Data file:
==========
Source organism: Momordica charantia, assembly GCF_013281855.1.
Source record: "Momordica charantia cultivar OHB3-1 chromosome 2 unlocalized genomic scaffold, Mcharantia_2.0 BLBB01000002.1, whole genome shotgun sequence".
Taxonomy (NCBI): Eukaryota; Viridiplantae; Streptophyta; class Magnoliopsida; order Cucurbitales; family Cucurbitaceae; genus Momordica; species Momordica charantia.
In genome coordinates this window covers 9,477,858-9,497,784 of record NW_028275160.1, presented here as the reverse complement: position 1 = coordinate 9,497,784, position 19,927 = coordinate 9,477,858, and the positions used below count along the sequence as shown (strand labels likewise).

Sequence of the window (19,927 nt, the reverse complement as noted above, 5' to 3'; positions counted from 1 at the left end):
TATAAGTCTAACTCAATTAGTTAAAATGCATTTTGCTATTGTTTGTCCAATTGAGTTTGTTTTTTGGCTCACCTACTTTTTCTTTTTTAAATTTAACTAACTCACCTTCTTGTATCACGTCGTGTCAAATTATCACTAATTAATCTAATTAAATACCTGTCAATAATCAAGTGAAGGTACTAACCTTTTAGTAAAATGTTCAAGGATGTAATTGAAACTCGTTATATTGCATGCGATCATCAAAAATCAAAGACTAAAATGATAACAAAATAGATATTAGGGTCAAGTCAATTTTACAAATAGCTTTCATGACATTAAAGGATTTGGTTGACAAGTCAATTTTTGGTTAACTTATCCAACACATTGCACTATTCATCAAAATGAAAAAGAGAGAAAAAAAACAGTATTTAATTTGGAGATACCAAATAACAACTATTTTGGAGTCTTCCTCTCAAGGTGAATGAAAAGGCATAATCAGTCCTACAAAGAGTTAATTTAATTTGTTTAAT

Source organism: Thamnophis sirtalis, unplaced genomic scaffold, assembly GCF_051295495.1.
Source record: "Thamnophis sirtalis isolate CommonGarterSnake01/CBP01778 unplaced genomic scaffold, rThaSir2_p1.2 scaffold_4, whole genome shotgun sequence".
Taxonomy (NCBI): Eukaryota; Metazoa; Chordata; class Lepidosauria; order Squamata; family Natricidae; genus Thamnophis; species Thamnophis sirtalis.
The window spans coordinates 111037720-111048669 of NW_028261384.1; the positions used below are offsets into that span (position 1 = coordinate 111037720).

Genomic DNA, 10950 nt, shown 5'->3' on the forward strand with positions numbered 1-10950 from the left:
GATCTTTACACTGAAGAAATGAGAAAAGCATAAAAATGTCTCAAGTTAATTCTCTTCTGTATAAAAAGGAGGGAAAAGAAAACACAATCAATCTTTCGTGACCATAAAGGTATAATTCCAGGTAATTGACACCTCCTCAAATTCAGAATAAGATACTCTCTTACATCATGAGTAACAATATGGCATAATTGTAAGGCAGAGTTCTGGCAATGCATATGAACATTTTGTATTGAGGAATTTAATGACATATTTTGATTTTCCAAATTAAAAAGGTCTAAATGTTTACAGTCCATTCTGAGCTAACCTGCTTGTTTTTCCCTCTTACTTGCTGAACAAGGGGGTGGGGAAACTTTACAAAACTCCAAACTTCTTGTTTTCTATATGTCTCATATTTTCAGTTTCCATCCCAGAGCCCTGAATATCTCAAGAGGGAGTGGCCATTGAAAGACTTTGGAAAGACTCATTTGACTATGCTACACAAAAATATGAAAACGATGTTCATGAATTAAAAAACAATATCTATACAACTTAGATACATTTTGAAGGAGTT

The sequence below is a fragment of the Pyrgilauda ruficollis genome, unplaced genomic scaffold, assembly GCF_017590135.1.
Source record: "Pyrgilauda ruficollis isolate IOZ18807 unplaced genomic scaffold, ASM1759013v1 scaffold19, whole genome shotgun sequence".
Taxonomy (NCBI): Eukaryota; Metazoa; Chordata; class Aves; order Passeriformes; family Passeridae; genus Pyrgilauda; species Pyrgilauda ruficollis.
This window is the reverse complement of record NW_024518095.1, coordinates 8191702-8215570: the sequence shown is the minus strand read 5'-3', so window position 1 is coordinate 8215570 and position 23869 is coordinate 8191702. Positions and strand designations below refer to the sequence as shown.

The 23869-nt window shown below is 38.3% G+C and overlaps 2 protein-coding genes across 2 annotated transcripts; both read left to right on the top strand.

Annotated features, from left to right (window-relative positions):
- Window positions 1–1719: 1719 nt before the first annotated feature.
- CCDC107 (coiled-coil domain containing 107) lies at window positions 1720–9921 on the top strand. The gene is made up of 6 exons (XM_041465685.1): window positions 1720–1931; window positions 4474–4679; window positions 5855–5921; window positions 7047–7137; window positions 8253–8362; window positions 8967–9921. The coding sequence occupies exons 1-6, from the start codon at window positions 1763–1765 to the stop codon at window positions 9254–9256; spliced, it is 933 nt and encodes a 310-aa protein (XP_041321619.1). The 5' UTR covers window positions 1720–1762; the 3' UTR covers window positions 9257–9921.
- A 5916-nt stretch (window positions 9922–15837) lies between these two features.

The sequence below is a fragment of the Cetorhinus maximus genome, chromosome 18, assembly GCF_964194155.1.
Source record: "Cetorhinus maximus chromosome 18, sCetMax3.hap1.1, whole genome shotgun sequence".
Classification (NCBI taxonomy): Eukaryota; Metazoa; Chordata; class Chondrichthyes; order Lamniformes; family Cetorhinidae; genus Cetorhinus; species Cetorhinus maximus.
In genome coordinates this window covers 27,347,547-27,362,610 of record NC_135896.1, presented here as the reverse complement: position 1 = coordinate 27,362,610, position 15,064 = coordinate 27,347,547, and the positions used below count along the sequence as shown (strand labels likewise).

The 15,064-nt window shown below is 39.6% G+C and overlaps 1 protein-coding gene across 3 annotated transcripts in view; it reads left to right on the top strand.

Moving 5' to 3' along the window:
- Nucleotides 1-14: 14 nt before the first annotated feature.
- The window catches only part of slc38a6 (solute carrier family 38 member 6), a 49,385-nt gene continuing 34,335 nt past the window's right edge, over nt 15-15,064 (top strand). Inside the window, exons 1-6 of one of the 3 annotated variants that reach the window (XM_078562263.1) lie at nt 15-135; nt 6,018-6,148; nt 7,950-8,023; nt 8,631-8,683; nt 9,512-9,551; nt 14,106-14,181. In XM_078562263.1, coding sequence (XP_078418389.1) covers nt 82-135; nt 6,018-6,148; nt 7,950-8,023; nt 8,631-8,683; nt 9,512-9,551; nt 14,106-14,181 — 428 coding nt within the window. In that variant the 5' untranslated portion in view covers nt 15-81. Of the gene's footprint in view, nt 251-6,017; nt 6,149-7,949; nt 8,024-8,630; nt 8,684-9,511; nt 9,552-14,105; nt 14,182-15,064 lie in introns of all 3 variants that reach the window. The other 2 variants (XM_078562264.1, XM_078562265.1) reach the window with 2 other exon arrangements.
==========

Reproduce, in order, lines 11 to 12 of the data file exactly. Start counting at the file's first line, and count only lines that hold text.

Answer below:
Genomic DNA, 10950 nt, shown 5'->3' on the forward strand with positions numbered 1-10950 from the left:
GATCTTTACACTGAAGAAATGAGAAAAGCATAAAAATGTCTCAAGTTAATTCTCTTCTGTATAAAAAGGAGGGAAAAGAAAACACAATCAATCTTTCGTGACCATAAAGGTATAATTCCAGGTAATTGACACCTCCTCAAATTCAGAATAAGATACTCTCTTACATCATGAGTAACAATATGGCATAATTGTAAGGCAGAGTTCTGGCAATGCATATGAACATTTTGTATTGAGGAATTTAATGACATATTTTGATTTTCCAAATTAAAAAGGTCTAAATGTTTACAGTCCATTCTGAGCTAACCTGCTTGTTTTTCCCTCTTACTTGCTGAACAAGGGGGTGGGGAAACTTTACAAAACTCCAAACTTCTTGTTTTCTATATGTCTCATATTTTCAGTTTCCATCCCAGAGCCCTGAATATCTCAAGAGGGAGTGGCCATTGAAAGACTTTGGAAAGACTCATTTGACTATGCTACACAAAAATATGAAAACGATGTTCATGAATTAAAAAACAATATCTATACAACTTAGATACATTTTGAAGGAGTT